Indian sports have been an area of pleasure and huge investment over the past many years. It is one thing that can evoke emotions of all kinds from the entire nation. Be it winning a cricket match against Pakistan or Abhinav Bindra winning a medal at the Olympics; more or less everyone is affected, in one way or the other. One is bound to feel ecstatic, desperate, miserable and overtly joyous because of sports.

Yet trying to trace the history of sports in our country isn’t a very easy task. What makes it all the more difficult is the fact that Indian sports lack documentation.

The entire history is yet to be written hence this article is one such attempt, at least from the point of view from Punjab.
 
Since Punjab was a princely state itself, the Maharajas and their ‘shauk’ were imitated by the commoners and hence it did to the state what it has done today.
 
Punjab has had a very rich sporting background. From producing hockey legends to cricketing heroes, from wrestling champions to shooting stars, the state has provided the country with sportsmen of mettle, courage, dedication, conviction, honour and dignity.
 
Champions in Hockey

The number of such players has only increased with each passing year. Punjab enjoys all kinds of sports, though it is the hub of Indian Hockey.
 
There has been time when 9 out of the playing 11 team members of the gold winning hockey Olympic team were from one small village in Punjab (Sansarpur, near Jalandhar- also referred to as the Mecca of Indian Hockey).
 
Lal Shah Bokhari, Balbir Singh Dosanjh, Balkrishan Singh, Gagan Ajit Singh, Ajit Pal Singh, Prabhjot Singh are a few names of commendable hockey players who practiced on the soil of the fertile state of Punjab.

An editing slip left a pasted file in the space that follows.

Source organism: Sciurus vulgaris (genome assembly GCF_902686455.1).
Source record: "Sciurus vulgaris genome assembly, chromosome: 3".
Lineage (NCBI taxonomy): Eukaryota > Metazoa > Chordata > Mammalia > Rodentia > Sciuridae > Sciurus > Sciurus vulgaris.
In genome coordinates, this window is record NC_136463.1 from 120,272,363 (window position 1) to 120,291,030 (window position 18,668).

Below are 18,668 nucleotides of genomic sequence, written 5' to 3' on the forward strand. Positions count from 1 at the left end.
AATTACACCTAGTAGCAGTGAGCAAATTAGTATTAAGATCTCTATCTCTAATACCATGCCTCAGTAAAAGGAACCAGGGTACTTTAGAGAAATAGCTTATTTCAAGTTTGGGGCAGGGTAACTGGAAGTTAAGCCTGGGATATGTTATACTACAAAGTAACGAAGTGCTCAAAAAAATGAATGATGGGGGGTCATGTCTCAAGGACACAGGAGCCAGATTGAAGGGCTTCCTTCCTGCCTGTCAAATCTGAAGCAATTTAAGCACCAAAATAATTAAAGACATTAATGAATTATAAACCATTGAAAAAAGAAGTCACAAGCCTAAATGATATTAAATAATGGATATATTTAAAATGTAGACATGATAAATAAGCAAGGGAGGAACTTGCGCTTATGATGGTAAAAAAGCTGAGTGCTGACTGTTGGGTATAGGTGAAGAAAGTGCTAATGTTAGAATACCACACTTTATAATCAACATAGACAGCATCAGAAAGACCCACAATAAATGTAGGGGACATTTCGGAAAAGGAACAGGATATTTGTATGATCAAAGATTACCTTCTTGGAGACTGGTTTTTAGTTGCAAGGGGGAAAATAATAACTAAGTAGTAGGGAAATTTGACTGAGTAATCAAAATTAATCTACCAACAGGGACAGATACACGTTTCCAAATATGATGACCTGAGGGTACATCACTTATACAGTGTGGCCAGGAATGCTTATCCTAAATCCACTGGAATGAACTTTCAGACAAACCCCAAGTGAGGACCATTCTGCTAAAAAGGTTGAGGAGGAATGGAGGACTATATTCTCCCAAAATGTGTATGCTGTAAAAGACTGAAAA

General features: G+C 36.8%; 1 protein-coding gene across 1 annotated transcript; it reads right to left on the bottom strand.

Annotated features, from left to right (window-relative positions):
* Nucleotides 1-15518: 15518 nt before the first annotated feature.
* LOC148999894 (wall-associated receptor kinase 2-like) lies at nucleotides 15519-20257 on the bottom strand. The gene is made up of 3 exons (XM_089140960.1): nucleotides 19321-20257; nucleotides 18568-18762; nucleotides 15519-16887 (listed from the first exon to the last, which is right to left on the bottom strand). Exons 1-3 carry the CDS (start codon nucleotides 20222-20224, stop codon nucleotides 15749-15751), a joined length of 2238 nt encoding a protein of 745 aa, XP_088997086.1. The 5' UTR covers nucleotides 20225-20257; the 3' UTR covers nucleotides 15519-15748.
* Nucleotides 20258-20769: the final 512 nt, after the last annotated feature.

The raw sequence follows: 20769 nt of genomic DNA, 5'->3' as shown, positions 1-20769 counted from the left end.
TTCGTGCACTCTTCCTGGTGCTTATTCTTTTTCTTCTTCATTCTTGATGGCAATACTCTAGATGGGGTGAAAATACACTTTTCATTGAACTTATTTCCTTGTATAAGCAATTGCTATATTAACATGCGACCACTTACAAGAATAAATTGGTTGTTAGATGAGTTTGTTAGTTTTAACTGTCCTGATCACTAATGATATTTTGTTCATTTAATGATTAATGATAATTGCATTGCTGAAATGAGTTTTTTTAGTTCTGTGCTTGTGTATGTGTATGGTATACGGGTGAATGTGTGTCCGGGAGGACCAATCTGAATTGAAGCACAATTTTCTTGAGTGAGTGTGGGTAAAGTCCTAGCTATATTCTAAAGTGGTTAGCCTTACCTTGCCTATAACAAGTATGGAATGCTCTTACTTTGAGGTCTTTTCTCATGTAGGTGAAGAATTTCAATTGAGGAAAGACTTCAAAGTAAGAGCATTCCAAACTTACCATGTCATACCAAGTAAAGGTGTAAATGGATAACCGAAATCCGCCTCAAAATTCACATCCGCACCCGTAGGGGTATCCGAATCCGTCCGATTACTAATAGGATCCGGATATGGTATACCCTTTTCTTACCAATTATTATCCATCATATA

Pioneering presence on Cricket ground

Punjab is the only state that gives the ‘national game’ due importance. But the gentleman’s game is not far behind. With the likes of Navjot Singh Sidhu, Lala and Mohinder Amarnath, Bishen Singh Bedi, Yuvraj Singh, Harbhajan Singh, Dhruv Pandove etc, the standards have considerably improved.
 
Such players were given terrific training by dedicated coaches, all of whom have spent their lives trying to bring success to the youth of the state. Maharaja of Patiala himself represented India in the first test match against England and captained many other tours to England.
 
The Patiala Peg

An interesting fact is that sports were what lead to the term and concept of something called the “Patiala Peg. In the late 1900’s there was a contest of tent pegging amongst the teams of the viceroy and that of the Maharaja of Patiala.
 
Tent pegging was the curious sport of spearing a small wooden stake in the ground with a lance from the back of a galloping horse.
 
British and Patialian pride were at stake since both the teams were undefeated. Desperate to win and fearful of the consequences, the Maharaja’s team invited the guest team for drinks and dinner a night before the match.
 
The British team was plied with much larger than usual measures of whisky. At the same time even the tent pegs were changed. While they became smaller for the viceroy’s team, the Maharaja’s team got larger ones.
 
Eventually Patialian team won the match the next day and viceroy’s team complained, stating that though the Patialians were very hospitable, they also served more than the required quantity of liquor. Thus, evolved the Patiala Peg which contains extra large measure of whisky.
 
The Great Athletes

A few other prominent names in the field of sports who have considerably contributed are Milkha “flying Sikh “Singh, Jyoti Randhawa, Vijendra Kumar etc.